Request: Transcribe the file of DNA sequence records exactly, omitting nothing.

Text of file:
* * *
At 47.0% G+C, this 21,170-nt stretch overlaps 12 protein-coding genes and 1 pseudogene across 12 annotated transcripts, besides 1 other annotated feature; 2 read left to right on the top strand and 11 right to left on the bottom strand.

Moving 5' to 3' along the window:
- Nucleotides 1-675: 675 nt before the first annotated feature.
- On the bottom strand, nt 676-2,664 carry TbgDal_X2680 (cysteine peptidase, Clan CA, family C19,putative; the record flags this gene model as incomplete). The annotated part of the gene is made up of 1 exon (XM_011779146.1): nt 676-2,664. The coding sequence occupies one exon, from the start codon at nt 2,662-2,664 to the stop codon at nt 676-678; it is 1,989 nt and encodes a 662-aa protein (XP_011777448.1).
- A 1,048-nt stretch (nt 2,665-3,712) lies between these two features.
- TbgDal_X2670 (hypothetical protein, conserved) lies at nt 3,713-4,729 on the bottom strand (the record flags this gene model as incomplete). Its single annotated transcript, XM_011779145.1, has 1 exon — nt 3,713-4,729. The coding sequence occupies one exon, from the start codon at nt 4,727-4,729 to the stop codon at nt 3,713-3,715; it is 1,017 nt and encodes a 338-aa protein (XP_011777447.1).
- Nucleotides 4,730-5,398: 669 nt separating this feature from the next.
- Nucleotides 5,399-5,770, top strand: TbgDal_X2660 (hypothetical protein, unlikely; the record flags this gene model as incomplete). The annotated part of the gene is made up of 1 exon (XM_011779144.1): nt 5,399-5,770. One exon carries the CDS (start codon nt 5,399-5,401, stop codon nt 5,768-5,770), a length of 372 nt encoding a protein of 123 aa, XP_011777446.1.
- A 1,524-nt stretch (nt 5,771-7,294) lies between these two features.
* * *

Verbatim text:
At 47.0% G+C, this 21,170-nt stretch overlaps 12 protein-coding genes and 1 pseudogene across 12 annotated transcripts, besides 1 other annotated feature; 2 read left to right on the top strand and 11 right to left on the bottom strand.

Moving 5' to 3' along the window:
- Nucleotides 1-675: 675 nt before the first annotated feature.
- On the bottom strand, nt 676-2,664 carry TbgDal_X2680 (cysteine peptidase, Clan CA, family C19,putative; the record flags this gene model as incomplete). The annotated part of the gene is made up of 1 exon (XM_011779146.1): nt 676-2,664. The coding sequence occupies one exon, from the start codon at nt 2,662-2,664 to the stop codon at nt 676-678; it is 1,989 nt and encodes a 662-aa protein (XP_011777448.1).
- A 1,048-nt stretch (nt 2,665-3,712) lies between these two features.
- TbgDal_X2670 (hypothetical protein, conserved) lies at nt 3,713-4,729 on the bottom strand (the record flags this gene model as incomplete). Its single annotated transcript, XM_011779145.1, has 1 exon — nt 3,713-4,729. The coding sequence occupies one exon, from the start codon at nt 4,727-4,729 to the stop codon at nt 3,713-3,715; it is 1,017 nt and encodes a 338-aa protein (XP_011777447.1).
- Nucleotides 4,730-5,398: 669 nt separating this feature from the next.
- Nucleotides 5,399-5,770, top strand: TbgDal_X2660 (hypothetical protein, unlikely; the record flags this gene model as incomplete). The annotated part of the gene is made up of 1 exon (XM_011779144.1): nt 5,399-5,770. One exon carries the CDS (start codon nt 5,399-5,401, stop codon nt 5,768-5,770), a length of 372 nt encoding a protein of 123 aa, XP_011777446.1.
- A 1,524-nt stretch (nt 5,771-7,294) lies between these two features.